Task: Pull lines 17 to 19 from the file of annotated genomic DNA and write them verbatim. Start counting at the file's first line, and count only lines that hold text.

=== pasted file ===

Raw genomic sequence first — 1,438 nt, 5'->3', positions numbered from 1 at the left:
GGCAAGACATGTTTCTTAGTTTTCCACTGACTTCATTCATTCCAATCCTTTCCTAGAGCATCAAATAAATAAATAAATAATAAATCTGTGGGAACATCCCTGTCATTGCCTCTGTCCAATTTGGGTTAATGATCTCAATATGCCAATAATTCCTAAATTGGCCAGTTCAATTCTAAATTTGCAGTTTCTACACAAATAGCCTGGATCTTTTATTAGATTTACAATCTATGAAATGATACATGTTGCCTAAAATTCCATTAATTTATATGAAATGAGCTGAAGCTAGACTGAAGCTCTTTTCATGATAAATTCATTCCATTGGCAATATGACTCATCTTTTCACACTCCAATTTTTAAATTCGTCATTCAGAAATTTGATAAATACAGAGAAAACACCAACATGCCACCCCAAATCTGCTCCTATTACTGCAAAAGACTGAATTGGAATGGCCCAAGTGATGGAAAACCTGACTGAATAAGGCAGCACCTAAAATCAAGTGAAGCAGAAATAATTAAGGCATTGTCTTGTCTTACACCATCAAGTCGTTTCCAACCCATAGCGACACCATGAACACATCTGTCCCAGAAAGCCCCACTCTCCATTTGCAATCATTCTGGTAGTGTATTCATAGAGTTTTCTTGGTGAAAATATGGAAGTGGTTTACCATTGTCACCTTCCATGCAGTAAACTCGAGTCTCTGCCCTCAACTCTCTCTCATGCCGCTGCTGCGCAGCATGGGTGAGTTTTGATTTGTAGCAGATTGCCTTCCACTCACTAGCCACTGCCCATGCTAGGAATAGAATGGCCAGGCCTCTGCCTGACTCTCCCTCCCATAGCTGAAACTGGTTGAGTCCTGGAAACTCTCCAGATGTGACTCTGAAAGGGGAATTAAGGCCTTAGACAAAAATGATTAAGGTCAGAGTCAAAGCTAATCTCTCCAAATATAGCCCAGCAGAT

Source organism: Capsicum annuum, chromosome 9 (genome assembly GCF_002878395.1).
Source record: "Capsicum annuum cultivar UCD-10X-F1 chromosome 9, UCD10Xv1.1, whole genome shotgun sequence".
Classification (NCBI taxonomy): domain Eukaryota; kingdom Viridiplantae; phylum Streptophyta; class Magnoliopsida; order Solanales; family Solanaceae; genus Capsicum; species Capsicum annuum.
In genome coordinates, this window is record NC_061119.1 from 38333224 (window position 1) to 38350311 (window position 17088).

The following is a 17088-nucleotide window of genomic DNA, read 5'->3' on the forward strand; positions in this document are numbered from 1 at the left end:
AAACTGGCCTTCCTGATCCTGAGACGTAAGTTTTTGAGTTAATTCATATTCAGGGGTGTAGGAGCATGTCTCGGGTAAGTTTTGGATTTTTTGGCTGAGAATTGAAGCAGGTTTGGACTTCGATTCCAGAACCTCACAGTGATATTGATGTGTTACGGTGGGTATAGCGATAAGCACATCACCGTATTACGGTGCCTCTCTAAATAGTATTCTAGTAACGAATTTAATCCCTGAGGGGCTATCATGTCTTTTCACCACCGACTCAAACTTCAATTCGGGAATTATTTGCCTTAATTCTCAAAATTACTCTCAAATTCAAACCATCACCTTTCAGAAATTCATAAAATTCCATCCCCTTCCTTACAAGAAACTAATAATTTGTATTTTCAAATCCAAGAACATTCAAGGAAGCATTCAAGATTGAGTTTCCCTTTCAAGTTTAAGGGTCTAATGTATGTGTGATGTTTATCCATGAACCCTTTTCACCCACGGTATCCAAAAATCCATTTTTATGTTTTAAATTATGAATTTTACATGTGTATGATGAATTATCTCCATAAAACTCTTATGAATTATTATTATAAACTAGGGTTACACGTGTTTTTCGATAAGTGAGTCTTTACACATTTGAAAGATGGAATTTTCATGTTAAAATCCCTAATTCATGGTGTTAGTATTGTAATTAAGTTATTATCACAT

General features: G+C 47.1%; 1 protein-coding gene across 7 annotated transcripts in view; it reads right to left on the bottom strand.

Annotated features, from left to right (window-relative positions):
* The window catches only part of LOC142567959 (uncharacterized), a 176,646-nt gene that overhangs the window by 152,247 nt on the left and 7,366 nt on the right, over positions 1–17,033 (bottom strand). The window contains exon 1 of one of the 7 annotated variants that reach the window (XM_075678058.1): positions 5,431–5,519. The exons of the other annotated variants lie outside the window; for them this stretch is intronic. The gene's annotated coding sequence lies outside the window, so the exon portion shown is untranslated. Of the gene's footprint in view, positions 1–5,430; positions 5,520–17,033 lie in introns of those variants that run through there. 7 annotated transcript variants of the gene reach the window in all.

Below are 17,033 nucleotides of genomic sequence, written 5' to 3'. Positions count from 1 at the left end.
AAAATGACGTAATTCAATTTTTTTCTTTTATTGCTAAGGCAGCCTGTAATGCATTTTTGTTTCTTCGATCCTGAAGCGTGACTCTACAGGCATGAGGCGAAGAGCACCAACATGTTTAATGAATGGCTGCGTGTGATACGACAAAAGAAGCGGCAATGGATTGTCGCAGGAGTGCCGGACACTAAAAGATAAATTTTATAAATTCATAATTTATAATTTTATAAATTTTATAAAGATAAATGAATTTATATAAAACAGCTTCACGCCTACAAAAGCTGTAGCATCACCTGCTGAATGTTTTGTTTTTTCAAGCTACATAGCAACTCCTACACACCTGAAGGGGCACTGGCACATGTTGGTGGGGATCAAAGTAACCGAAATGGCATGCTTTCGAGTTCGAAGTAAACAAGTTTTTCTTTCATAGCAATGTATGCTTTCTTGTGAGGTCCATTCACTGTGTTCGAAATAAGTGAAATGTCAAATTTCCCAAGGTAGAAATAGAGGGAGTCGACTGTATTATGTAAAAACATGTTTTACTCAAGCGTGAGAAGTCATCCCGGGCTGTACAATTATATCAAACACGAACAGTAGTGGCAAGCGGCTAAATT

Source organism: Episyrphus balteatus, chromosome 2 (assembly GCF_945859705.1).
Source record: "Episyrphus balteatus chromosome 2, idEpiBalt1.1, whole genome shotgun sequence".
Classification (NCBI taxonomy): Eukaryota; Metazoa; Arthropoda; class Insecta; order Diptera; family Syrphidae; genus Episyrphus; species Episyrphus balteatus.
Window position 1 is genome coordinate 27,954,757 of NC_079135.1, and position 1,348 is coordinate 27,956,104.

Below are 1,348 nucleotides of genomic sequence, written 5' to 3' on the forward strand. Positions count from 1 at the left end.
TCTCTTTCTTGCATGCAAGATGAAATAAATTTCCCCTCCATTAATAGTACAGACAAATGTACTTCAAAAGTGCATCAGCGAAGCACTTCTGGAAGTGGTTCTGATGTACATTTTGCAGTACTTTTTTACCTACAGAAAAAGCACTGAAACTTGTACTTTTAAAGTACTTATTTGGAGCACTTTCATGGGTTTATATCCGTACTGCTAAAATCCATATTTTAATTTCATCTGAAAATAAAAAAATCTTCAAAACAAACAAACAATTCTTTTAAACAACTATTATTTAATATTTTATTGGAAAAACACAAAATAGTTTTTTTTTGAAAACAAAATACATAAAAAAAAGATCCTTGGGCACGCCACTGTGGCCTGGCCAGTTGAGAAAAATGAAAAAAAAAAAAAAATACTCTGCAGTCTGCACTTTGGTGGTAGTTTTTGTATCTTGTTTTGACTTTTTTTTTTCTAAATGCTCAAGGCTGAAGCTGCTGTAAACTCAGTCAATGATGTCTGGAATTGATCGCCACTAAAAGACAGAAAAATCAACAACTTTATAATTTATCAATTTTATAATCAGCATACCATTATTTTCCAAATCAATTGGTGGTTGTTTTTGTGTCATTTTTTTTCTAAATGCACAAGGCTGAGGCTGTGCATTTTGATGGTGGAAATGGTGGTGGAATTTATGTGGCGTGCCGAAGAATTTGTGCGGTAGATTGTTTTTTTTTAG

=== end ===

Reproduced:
Window position 1 is genome coordinate 27,954,757 of NC_079135.1, and position 1,348 is coordinate 27,956,104.

Below are 1,348 nucleotides of genomic sequence, written 5' to 3' on the forward strand. Positions count from 1 at the left end.
TCTCTTTCTTGCATGCAAGATGAAATAAATTTCCCCTCCATTAATAGTACAGACAAATGTACTTCAAAAGTGCATCAGCGAAGCACTTCTGGAAGTGGTTCTGATGTACATTTTGCAGTACTTTTTTACCTACAGAAAAAGCACTGAAACTTGTACTTTTAAAGTACTTATTTGGAGCACTTTCATGGGTTTATATCCGTACTGCTAAAATCCATATTTTAATTTCATCTGAAAATAAAAAAATCTTCAAAACAAACAAACAATTCTTTTAAACAACTATTATTTAATATTTTATTGGAAAAACACAAAATAGTTTTTTTTTGAAAACAAAATACATAAAAAAAAGATCCTTGGGCACGCCACTGTGGCCTGGCCAGTTGAGAAAAATGAAAAAAAAAAAAAAATACTCTGCAGTCTGCACTTTGGTGGTAGTTTTTGTATCTTGTTTTGACTTTTTTTTTTCTAAATGCTCAAGGCTGAAGCTGCTGTAAACTCAGTCAATGATGTCTGGAATTGATCGCCACTAAAAGACAGAAAAATCAACAACTTTATAATTTATCAATTTTATAATCAGCATACCATTATTTTCCAAATCAATTGGTGGTTGTTTTTGTGTCATTTTTTTTCTAAATGCACAAGGCTGAGGCTGTGCATTTTGATGGTGGAAATGGTGGTGGAATTTATGTGGCGTGCCGAAGAATTTGTGCGGTAGATTGTTTTTTTTTAG